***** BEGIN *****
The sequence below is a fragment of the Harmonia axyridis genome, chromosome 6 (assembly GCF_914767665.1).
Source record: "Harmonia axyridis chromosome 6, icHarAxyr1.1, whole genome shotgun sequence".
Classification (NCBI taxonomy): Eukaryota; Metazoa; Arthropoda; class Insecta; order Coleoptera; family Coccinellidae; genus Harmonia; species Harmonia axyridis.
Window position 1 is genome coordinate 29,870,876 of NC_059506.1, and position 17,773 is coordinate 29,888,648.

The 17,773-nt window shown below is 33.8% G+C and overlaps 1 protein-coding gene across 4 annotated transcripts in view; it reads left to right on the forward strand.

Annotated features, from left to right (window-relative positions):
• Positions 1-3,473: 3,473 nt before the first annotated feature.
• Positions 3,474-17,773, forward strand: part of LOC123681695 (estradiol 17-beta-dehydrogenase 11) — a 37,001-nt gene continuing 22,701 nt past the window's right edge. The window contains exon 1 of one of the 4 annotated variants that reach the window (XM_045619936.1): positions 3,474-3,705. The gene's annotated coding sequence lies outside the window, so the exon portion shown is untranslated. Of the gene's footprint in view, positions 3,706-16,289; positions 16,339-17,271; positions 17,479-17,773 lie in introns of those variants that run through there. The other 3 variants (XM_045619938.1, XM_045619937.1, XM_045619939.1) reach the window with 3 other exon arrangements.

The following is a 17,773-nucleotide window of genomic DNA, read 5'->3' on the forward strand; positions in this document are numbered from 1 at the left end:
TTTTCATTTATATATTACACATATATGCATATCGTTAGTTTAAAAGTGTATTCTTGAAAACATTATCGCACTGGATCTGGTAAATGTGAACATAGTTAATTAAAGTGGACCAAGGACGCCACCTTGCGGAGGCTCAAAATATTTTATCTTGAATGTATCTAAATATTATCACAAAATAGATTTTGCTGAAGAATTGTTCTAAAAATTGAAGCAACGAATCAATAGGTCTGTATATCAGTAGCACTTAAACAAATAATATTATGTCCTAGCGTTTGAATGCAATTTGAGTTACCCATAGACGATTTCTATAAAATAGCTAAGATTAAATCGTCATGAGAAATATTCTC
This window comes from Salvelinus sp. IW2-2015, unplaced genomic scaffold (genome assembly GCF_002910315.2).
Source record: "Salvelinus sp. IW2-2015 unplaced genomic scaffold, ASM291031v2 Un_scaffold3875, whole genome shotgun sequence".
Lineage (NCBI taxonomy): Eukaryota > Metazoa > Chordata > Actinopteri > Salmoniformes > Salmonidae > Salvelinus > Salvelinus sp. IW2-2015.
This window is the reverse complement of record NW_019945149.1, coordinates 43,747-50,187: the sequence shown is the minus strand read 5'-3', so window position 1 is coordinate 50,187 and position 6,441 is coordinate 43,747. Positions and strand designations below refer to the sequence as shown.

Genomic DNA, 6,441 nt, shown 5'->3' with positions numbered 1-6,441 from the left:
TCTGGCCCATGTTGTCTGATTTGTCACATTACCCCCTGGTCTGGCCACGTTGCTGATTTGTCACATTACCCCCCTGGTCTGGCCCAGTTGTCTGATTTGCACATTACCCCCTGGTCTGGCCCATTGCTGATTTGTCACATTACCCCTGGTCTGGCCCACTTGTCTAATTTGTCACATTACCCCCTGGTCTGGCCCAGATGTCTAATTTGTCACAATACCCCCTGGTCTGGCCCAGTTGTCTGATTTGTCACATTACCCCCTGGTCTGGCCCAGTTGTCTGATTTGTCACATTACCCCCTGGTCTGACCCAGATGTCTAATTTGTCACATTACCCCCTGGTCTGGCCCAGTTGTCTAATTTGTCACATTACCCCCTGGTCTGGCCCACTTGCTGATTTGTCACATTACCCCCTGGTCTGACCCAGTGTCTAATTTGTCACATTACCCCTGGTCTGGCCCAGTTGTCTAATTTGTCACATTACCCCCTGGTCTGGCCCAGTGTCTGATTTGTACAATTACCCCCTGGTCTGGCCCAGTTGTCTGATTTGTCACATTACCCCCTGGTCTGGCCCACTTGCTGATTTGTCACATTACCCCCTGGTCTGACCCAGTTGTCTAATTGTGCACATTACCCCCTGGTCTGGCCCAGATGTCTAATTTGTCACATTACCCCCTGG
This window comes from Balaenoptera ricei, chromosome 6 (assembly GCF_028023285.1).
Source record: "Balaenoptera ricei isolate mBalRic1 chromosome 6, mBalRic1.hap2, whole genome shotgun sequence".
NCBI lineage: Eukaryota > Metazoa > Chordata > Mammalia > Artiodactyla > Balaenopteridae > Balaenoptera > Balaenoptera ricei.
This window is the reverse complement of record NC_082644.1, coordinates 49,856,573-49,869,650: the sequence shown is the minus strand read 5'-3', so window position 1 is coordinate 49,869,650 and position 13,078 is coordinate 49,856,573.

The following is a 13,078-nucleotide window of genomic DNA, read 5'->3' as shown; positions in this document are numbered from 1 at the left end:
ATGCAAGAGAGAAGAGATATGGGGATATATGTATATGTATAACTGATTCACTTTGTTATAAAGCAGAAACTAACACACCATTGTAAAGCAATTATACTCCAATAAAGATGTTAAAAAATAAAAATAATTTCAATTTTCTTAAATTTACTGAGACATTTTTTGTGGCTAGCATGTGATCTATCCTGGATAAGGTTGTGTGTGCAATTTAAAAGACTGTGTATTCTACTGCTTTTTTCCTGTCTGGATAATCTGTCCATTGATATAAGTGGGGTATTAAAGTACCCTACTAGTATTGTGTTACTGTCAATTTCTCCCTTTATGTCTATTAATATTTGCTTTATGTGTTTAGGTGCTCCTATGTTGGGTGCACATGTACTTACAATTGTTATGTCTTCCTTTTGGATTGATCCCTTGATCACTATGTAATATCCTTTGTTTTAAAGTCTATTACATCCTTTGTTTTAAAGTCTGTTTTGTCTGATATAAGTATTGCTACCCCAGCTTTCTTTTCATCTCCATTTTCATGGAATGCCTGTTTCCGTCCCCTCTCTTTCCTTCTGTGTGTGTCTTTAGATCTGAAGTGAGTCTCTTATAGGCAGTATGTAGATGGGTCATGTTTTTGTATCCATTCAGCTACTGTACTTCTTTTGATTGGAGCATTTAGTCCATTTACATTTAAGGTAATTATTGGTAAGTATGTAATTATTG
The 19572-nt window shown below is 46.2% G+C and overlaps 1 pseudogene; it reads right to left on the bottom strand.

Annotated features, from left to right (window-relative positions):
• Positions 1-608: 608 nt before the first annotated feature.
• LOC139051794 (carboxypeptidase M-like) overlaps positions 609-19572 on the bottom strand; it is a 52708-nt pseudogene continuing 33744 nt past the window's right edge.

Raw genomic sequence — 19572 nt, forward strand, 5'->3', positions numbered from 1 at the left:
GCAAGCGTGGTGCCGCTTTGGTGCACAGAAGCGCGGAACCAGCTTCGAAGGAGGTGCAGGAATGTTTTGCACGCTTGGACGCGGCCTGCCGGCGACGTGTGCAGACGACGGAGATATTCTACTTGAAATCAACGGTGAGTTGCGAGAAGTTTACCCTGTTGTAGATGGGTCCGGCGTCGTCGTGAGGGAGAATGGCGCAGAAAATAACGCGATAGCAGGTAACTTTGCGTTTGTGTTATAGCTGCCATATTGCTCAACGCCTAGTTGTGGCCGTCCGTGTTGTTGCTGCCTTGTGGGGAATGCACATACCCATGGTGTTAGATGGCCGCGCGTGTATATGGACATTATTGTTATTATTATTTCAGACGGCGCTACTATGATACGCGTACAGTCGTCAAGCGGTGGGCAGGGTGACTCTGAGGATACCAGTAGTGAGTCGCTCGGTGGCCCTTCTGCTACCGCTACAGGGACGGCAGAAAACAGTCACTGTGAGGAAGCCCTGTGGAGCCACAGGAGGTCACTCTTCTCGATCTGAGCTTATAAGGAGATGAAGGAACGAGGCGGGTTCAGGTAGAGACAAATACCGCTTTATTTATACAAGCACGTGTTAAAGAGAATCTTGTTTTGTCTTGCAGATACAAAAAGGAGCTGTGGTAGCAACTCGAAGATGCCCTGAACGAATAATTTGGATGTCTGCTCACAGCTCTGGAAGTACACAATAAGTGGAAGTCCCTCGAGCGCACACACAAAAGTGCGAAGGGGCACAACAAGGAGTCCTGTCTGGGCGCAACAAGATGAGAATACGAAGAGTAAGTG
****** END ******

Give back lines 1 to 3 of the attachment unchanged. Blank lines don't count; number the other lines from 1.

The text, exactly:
The sequence below is a fragment of the Harmonia axyridis genome, chromosome 6 (assembly GCF_914767665.1).
Source record: "Harmonia axyridis chromosome 6, icHarAxyr1.1, whole genome shotgun sequence".
Classification (NCBI taxonomy): Eukaryota; Metazoa; Arthropoda; class Insecta; order Coleoptera; family Coccinellidae; genus Harmonia; species Harmonia axyridis.